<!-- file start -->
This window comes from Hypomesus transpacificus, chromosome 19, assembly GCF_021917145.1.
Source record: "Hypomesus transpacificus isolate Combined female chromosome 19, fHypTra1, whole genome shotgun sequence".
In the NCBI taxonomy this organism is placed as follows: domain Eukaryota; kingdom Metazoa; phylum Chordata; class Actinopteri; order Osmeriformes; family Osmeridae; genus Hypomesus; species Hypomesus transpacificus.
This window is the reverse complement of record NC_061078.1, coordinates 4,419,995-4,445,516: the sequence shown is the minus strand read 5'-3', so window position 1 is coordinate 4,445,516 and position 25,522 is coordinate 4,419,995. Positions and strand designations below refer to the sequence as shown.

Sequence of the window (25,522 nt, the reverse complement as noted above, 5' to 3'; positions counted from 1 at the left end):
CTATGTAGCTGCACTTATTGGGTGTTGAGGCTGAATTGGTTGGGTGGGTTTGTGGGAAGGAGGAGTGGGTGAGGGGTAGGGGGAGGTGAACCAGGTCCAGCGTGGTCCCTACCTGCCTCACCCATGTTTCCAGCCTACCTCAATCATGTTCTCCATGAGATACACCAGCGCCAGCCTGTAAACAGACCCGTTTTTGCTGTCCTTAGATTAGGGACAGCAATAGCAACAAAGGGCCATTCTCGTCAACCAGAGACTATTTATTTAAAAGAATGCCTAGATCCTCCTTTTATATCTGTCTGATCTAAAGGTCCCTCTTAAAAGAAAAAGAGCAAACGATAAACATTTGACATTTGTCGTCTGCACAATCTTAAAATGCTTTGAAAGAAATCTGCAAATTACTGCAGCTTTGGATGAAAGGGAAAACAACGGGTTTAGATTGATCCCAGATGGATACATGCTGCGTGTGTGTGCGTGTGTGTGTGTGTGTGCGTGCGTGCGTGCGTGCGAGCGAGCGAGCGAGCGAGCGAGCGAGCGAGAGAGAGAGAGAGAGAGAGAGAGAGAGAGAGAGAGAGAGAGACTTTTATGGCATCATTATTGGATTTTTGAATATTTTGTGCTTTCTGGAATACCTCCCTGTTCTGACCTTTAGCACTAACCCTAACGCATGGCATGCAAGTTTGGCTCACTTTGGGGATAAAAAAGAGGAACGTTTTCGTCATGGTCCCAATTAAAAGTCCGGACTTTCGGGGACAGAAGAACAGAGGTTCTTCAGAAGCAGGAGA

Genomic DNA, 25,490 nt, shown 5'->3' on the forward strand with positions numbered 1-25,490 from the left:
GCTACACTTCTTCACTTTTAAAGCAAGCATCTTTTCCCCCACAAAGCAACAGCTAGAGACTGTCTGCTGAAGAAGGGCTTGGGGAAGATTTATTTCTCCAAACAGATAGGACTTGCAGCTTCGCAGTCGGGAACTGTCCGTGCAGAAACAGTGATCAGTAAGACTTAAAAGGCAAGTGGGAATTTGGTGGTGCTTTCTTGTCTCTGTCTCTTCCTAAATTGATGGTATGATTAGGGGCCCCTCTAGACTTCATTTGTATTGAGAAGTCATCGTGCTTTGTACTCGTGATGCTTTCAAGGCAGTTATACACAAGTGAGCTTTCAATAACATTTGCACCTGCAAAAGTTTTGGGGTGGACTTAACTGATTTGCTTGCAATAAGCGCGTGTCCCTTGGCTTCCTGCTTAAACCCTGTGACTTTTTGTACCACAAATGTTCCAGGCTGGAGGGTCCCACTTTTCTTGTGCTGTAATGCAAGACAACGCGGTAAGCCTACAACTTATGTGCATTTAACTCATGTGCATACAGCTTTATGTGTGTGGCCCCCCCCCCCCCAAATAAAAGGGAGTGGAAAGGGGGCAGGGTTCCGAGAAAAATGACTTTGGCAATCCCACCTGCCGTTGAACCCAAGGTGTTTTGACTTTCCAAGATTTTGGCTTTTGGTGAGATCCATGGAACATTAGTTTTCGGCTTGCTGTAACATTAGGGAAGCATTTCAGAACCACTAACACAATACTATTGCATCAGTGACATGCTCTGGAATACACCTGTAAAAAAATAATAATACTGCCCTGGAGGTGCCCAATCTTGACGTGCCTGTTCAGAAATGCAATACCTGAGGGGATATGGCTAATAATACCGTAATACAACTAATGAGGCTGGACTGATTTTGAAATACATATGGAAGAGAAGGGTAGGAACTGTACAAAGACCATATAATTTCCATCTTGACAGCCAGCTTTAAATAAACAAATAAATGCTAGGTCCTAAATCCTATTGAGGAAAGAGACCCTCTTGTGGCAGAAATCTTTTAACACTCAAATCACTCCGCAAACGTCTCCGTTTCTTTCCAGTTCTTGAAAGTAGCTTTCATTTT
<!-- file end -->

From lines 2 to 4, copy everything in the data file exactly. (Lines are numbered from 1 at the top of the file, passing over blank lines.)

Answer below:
Source record: "Hypomesus transpacificus isolate Combined female chromosome 19, fHypTra1, whole genome shotgun sequence".
In the NCBI taxonomy this organism is placed as follows: domain Eukaryota; kingdom Metazoa; phylum Chordata; class Actinopteri; order Osmeriformes; family Osmeridae; genus Hypomesus; species Hypomesus transpacificus.
This window is the reverse complement of record NC_061078.1, coordinates 4,419,995-4,445,516: the sequence shown is the minus strand read 5'-3', so window position 1 is coordinate 4,445,516 and position 25,522 is coordinate 4,419,995. Positions and strand designations below refer to the sequence as shown.